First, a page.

The Human Impact of Not Having the Equal Rights Amendment

The Equal Rights Amendment (ERA) is a proposed amendment to the U.S. Constitution that would guarantee equal rights for all Americans regardless of their gender. Despite being first introduced in 1923, the ERA has yet to be published in the Constitution due to an arbitrary time limit that was added to its preamble. This has had a profound impact on millions of people, including these advocates, who have committed their time to fighting for equality:

Lilly Ledbetter - Pay Discrimination

Lilly Ledbetter gives remarks at U.S. Department of Labor’s Worker Voice Summit on Women. Photo Credit: Department of Labor, Shawn T Moore

Lilly Ledbetter is an American activist and former employee of Goodyear Tire & Rubber Co. who sued the company for pay discrimination.

With the ERA, courts would apply a higher level of scrutiny to laws that have a discriminatory impact on women, and employers would have a harder time justifying gender-based pay disparities. This would make it easier for women to challenge pay discrimination in court and get the compensation they deserve.

In short, the Equal Rights Amendment would help to establish gender equality as a fundamental right, and by doing so, it would provide women with a stronger legal framework to challenge pay discrimination and promote fair pay for all.

"There will be a far richer reward if we secure fair pay. For our children and grandchildren, so that no one will ever again experience the discrimination that I did. Equal pay for equal work is a fundamental American principle."

Lilly Ledbetter, Democratic National Convention | August 2008

Tarana Burke - Sexual Harassment and Assault

Tarana Burke is an American activist who founded the #MeToo movement in 2006. The lack of an ERA has affected women who experience sexual harassment and assault. Providing a legal framework for gender equality: the ERA could provide a legal framework for challenging policies, practices, and institutions that contribute to gender inequality, including those that enable or tolerate sexual harassment and assault.

“I care about equity and equality because people deserve to have their full rights acknowledged, and you need to live in a life and walk in a world where you’re fully acknowledged and actualized, and you can’t do that if you don’t have an equal playing field.”

Tarana Burke, Founder of the #metoo movement

Ai-Jen Poo - Domestic Workers' Rights

Ai-Jen Poo is an American activist and President of the National Domestic Workers Alliance. Poo has spoken about the inequality that has affected domestic workers, who are disproportionately women of color and often face discrimination and exploitation in their jobs:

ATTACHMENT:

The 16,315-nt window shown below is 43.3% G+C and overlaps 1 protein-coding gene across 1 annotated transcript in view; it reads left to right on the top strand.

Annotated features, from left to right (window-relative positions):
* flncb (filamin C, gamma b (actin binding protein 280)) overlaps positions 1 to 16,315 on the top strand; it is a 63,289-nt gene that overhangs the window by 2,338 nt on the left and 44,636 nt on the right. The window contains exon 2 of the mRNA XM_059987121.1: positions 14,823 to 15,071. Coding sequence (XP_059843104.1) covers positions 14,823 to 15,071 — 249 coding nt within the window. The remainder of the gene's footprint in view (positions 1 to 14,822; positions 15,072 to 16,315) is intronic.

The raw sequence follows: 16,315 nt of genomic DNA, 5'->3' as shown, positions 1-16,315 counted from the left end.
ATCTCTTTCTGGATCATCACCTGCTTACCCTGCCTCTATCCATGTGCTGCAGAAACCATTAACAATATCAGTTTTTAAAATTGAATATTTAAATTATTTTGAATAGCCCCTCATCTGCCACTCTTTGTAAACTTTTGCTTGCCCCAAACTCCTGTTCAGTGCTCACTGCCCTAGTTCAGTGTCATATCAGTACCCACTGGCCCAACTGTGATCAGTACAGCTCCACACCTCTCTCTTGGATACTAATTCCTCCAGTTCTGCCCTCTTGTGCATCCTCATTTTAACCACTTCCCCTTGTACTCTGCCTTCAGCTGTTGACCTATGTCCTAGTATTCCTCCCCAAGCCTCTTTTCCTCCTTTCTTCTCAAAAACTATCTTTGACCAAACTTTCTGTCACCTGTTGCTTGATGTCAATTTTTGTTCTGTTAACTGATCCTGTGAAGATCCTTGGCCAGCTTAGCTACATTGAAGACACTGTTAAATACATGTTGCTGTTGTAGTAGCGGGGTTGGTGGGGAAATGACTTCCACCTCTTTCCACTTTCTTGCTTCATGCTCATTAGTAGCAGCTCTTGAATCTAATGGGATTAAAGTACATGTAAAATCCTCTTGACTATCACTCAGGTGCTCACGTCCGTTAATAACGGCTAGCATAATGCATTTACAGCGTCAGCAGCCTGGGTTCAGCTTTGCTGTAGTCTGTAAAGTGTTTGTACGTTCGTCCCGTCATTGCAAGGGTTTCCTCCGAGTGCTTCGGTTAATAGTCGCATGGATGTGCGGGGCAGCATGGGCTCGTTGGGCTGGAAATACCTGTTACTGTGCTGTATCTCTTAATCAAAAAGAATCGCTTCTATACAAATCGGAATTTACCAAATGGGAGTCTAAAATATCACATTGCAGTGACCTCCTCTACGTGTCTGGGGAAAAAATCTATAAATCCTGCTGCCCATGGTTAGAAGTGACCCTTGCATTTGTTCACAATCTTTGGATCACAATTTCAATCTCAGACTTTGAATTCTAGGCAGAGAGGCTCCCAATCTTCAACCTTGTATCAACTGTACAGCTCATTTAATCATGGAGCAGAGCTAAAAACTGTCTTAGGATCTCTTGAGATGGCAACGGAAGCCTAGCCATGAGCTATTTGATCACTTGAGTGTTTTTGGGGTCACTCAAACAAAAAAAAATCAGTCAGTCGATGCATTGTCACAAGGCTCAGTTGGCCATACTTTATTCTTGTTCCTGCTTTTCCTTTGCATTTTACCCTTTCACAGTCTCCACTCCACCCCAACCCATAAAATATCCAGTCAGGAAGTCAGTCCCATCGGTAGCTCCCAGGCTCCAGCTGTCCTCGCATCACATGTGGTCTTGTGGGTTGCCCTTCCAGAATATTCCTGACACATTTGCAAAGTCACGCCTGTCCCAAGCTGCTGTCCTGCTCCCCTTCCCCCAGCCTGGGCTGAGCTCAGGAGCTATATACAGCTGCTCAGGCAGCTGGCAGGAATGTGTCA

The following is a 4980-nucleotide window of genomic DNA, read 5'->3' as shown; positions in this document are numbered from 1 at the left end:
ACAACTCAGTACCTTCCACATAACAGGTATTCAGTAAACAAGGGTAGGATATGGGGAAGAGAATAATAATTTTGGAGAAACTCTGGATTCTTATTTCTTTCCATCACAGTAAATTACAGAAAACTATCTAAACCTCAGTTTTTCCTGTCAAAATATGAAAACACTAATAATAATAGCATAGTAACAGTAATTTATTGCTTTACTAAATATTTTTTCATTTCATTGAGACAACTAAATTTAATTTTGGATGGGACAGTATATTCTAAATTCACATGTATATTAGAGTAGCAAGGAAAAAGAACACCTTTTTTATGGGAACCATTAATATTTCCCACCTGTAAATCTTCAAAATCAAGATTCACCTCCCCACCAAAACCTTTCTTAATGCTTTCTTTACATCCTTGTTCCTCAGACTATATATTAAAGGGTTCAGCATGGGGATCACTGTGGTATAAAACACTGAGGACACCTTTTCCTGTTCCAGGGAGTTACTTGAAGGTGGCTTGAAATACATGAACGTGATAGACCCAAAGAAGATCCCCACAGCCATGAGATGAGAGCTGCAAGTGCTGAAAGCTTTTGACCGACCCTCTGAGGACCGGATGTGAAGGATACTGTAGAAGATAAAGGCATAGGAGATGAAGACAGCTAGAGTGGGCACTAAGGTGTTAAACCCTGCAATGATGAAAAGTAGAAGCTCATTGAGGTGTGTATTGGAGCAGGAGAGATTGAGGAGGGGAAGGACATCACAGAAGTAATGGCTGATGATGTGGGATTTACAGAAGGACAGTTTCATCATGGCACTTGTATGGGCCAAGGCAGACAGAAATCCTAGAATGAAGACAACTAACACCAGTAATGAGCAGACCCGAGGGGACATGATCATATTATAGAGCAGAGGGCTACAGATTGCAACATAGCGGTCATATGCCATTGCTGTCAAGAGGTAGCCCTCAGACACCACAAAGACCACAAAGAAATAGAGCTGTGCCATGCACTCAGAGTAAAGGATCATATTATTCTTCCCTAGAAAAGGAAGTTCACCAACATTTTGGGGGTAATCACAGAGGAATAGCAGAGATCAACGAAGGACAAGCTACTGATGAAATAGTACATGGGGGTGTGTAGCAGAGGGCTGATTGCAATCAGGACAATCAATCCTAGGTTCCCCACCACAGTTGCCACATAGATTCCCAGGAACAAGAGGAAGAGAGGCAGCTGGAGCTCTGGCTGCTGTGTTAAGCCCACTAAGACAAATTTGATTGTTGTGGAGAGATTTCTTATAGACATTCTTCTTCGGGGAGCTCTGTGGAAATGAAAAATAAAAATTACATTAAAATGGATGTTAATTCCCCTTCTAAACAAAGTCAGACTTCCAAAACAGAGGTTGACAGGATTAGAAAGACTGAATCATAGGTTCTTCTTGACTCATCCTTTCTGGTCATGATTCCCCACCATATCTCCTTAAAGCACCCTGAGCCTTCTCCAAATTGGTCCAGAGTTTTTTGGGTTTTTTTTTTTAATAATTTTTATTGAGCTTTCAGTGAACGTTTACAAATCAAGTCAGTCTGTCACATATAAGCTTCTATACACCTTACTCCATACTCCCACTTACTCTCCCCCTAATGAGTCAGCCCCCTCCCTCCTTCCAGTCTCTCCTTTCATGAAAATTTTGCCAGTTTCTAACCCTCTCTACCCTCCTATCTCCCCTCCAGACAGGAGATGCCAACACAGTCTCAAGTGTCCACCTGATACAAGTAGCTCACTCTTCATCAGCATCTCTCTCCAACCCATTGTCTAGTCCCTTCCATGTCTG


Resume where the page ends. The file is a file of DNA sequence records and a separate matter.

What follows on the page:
"Well, you know, domestic workers, in many ways before the 2016 election, domestic workers were at the kind of crossroads of multiple crises in our country between the unprecedented levels of inequality and the fact that wages have been increased for decades to the fact that 11 million people were trapped in undocumented status, constantly at risk of being separated from their families to mass incarceration."

Ai-Jen Poo, Unladylike2020: The Changemakers, American Masters Digital Archive

Meryl Streep - Women in the Entertainment Industry

Meryl Streep is an American actress who has spoken out publicly about the lack of an ERA and how it has affected her and other women in the entertainment industry. On her 66th birthday, she sent a letter to every member of Congress urging them to stand up for the Equal Rights Amendment and get it added to the Constitution.

"I am writing to ask you to stand up for equality – for your mother, your daughter, your sister, your wife or yourself – by actively supporting the Equal Rights Amendment"

Meryl Streep,

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These four activists are just a few examples of the countless individuals who have spoken out about how the inequality disparity has affected them and others. The ERA is a crucial piece of legislation that would ensure that all Americans are treated equally under the law, regardless of their gender. By publishing the ERA, we can create a more just and equitable society for all.

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Watch our ERA 101 town hall discussion below, or check out these resources for a little more info:

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